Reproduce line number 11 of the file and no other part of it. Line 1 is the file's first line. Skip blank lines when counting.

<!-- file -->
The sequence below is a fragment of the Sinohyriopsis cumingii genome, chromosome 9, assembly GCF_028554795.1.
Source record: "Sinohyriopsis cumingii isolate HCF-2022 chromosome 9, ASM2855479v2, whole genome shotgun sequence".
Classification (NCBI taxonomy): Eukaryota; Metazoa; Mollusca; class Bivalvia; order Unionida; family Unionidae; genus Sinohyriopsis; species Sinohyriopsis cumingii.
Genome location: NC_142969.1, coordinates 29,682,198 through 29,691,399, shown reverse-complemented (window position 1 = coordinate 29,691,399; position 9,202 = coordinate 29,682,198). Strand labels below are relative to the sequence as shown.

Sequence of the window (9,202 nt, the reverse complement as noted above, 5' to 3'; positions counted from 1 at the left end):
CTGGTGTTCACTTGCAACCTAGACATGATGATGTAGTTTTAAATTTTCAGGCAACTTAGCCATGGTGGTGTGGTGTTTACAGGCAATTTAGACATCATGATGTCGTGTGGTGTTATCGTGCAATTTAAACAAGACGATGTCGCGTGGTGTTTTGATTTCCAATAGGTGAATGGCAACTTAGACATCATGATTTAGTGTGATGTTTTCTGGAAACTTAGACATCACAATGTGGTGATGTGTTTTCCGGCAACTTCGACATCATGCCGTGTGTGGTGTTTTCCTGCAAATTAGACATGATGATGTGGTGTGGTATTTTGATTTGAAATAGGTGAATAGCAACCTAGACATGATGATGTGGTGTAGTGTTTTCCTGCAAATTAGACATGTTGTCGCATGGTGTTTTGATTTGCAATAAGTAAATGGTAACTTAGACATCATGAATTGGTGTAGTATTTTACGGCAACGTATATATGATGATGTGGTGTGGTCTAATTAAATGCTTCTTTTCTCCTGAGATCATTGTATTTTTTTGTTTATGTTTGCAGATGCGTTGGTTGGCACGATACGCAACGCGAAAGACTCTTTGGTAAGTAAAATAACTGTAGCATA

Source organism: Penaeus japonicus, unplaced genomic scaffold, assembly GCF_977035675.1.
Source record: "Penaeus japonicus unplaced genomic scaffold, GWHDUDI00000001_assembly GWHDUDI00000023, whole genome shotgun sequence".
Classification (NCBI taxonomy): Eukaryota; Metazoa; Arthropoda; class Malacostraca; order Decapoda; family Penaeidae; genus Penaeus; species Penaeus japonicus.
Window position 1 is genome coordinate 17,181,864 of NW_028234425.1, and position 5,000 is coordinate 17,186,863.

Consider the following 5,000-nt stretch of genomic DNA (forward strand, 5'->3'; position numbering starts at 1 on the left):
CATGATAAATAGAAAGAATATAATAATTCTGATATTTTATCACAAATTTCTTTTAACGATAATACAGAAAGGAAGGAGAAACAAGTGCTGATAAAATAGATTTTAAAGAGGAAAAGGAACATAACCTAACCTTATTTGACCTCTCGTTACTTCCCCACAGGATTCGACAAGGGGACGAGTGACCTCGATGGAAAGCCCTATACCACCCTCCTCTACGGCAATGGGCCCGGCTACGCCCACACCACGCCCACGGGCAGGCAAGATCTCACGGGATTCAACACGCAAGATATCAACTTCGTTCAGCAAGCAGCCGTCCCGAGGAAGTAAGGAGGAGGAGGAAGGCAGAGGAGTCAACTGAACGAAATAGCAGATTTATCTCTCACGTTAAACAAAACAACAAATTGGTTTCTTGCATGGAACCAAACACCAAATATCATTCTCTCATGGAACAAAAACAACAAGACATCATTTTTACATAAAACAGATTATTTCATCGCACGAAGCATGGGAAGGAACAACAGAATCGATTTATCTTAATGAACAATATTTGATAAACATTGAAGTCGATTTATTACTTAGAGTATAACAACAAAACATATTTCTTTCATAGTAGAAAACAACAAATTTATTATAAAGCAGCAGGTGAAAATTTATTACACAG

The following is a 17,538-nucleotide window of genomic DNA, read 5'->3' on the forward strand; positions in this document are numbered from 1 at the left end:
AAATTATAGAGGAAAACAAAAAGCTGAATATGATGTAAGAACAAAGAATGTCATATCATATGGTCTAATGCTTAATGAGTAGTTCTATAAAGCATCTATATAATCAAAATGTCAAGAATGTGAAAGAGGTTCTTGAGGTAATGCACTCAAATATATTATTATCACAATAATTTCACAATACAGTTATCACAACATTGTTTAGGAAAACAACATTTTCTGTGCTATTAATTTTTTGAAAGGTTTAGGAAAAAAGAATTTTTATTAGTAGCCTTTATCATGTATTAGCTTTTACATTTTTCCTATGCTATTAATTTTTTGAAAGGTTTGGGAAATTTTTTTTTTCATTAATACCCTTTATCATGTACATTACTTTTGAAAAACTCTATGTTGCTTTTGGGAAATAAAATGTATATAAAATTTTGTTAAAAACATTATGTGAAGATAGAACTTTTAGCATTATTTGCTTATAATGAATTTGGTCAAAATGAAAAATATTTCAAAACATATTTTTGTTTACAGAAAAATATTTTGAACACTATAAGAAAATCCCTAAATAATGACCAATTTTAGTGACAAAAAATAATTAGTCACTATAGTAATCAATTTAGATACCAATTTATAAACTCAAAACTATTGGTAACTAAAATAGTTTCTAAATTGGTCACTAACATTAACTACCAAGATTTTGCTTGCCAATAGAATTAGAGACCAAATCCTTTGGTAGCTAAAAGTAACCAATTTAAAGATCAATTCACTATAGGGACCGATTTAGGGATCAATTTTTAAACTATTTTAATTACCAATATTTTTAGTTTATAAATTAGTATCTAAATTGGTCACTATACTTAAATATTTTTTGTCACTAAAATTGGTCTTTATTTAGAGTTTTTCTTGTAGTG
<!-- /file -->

Consider the following 5,000-nt stretch of genomic DNA (forward strand, 5'->3'; position numbering starts at 1 on the left):